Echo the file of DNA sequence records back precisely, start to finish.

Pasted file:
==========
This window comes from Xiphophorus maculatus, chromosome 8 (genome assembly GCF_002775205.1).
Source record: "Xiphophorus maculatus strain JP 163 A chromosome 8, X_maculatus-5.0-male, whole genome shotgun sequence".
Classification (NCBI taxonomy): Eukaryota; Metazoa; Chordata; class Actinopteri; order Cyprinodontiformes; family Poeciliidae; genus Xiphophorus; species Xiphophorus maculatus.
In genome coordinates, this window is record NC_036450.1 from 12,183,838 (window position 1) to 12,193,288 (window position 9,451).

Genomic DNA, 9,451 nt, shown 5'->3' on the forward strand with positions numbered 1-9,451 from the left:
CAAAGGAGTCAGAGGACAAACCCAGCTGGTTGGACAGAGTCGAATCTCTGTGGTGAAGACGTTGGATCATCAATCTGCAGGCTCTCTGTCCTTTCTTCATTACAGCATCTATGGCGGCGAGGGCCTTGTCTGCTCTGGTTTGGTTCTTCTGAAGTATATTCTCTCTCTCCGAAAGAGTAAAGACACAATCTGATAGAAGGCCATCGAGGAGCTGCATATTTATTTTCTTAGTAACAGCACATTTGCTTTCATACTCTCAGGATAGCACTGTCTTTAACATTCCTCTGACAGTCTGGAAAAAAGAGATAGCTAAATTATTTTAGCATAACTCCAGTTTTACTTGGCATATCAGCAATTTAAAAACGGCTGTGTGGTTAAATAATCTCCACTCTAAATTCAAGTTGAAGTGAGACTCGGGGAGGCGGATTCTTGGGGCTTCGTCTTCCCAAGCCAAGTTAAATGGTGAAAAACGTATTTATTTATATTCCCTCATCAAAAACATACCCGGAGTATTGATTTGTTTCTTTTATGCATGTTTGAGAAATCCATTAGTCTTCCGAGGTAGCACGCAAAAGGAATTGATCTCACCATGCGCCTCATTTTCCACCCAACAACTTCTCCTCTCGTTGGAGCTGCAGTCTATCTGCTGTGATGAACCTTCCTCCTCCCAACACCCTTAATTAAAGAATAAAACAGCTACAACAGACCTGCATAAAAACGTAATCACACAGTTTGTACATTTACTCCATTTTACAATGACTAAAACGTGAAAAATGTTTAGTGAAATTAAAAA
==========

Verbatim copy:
This window comes from Xiphophorus maculatus, chromosome 8 (genome assembly GCF_002775205.1).
Source record: "Xiphophorus maculatus strain JP 163 A chromosome 8, X_maculatus-5.0-male, whole genome shotgun sequence".
Classification (NCBI taxonomy): Eukaryota; Metazoa; Chordata; class Actinopteri; order Cyprinodontiformes; family Poeciliidae; genus Xiphophorus; species Xiphophorus maculatus.
In genome coordinates, this window is record NC_036450.1 from 12,183,838 (window position 1) to 12,193,288 (window position 9,451).

Genomic DNA, 9,451 nt, shown 5'->3' on the forward strand with positions numbered 1-9,451 from the left:
CAAAGGAGTCAGAGGACAAACCCAGCTGGTTGGACAGAGTCGAATCTCTGTGGTGAAGACGTTGGATCATCAATCTGCAGGCTCTCTGTCCTTTCTTCATTACAGCATCTATGGCGGCGAGGGCCTTGTCTGCTCTGGTTTGGTTCTTCTGAAGTATATTCTCTCTCTCCGAAAGAGTAAAGACACAATCTGATAGAAGGCCATCGAGGAGCTGCATATTTATTTTCTTAGTAACAGCACATTTGCTTTCATACTCTCAGGATAGCACTGTCTTTAACATTCCTCTGACAGTCTGGAAAAAAGAGATAGCTAAATTATTTTAGCATAACTCCAGTTTTACTTGGCATATCAGCAATTTAAAAACGGCTGTGTGGTTAAATAATCTCCACTCTAAATTCAAGTTGAAGTGAGACTCGGGGAGGCGGATTCTTGGGGCTTCGTCTTCCCAAGCCAAGTTAAATGGTGAAAAACGTATTTATTTATATTCCCTCATCAAAAACATACCCGGAGTATTGATTTGTTTCTTTTATGCATGTTTGAGAAATCCATTAGTCTTCCGAGGTAGCACGCAAAAGGAATTGATCTCACCATGCGCCTCATTTTCCACCCAACAACTTCTCCTCTCGTTGGAGCTGCAGTCTATCTGCTGTGATGAACCTTCCTCCTCCCAACACCCTTAATTAAAGAATAAAACAGCTACAACAGACCTGCATAAAAACGTAATCACACAGTTTGTACATTTACTCCATTTTACAATGACTAAAACGTGAAAAATGTTTAGTGAAATTAAAAA